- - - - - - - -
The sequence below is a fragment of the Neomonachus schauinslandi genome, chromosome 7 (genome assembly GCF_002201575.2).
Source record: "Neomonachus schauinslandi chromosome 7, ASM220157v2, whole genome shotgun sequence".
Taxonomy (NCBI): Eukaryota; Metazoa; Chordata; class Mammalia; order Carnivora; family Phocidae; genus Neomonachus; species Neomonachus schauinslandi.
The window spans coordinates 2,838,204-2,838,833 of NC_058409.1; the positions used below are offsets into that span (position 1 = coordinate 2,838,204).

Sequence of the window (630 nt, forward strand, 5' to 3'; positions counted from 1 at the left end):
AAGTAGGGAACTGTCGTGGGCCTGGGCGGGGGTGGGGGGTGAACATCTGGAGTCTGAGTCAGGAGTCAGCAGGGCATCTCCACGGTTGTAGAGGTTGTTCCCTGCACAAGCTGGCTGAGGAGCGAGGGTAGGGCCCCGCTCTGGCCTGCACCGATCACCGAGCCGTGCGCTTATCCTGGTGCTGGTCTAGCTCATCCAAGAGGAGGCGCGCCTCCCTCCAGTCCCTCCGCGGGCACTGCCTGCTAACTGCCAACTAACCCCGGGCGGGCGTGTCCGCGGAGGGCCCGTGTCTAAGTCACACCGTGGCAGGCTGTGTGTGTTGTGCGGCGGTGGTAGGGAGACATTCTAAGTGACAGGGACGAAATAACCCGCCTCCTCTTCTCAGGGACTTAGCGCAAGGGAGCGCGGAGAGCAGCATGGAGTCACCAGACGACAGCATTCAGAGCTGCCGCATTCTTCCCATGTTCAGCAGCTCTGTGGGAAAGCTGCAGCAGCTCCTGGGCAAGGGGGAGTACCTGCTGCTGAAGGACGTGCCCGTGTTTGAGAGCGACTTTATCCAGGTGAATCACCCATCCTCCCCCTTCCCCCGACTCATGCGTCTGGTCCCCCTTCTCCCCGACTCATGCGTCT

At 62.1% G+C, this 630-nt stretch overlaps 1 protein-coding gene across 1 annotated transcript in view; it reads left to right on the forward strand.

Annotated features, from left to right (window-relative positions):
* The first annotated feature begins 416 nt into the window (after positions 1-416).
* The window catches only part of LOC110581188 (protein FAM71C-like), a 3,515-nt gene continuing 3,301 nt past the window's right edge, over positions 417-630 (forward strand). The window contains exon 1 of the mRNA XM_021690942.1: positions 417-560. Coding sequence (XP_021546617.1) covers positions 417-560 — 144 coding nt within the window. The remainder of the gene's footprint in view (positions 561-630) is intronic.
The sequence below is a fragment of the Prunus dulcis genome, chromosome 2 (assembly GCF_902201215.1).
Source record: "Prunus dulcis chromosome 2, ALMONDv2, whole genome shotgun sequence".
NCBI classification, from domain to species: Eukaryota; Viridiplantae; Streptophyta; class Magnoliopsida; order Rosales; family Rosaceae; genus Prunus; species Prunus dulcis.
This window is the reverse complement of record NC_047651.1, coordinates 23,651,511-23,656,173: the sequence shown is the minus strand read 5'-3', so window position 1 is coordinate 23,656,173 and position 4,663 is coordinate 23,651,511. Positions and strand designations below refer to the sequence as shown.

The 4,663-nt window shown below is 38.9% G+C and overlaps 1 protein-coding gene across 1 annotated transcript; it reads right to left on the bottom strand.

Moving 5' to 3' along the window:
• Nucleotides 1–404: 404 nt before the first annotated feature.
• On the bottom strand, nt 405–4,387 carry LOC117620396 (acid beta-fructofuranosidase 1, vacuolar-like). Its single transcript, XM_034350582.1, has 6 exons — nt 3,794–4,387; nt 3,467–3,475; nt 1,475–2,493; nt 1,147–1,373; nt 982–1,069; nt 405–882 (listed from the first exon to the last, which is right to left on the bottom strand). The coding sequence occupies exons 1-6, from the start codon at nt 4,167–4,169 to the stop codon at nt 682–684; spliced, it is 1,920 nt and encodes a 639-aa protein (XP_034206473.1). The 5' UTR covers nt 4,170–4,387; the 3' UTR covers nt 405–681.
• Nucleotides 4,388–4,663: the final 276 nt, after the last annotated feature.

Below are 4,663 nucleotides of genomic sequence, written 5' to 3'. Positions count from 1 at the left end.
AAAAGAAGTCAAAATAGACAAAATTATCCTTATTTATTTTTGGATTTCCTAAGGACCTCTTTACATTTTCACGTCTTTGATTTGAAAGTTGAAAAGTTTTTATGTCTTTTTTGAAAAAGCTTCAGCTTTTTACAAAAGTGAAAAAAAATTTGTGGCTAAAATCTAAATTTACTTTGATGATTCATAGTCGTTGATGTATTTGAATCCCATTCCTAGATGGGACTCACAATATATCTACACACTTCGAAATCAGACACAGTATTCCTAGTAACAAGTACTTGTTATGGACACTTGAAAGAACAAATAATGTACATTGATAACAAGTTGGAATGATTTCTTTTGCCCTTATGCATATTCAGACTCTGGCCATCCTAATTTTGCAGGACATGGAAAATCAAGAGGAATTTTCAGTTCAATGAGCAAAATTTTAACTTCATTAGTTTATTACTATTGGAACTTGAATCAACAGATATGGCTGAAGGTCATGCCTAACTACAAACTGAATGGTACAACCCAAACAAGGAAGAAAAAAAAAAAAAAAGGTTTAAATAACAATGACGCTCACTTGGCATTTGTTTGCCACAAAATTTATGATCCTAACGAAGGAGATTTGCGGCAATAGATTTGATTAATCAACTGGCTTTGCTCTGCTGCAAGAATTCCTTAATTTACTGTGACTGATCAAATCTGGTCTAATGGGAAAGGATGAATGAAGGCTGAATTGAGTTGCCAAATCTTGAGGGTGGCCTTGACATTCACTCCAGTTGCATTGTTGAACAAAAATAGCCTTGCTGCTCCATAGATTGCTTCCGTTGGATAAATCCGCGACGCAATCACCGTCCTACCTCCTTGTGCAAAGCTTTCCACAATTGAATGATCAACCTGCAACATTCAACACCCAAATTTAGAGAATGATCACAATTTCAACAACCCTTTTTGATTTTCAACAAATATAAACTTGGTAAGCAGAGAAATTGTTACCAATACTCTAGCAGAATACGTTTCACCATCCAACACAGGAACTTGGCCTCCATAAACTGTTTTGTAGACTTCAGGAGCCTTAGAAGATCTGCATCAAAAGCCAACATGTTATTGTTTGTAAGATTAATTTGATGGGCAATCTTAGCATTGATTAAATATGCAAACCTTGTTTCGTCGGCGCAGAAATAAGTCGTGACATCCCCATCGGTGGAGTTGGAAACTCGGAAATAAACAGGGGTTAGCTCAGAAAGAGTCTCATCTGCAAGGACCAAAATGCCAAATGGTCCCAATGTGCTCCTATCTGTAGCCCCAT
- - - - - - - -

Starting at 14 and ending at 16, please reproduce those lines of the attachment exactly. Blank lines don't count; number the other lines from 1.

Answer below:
This window is the reverse complement of record NC_047651.1, coordinates 23,651,511-23,656,173: the sequence shown is the minus strand read 5'-3', so window position 1 is coordinate 23,656,173 and position 4,663 is coordinate 23,651,511. Positions and strand designations below refer to the sequence as shown.

The 4,663-nt window shown below is 38.9% G+C and overlaps 1 protein-coding gene across 1 annotated transcript; it reads right to left on the bottom strand.

Moving 5' to 3' along the window: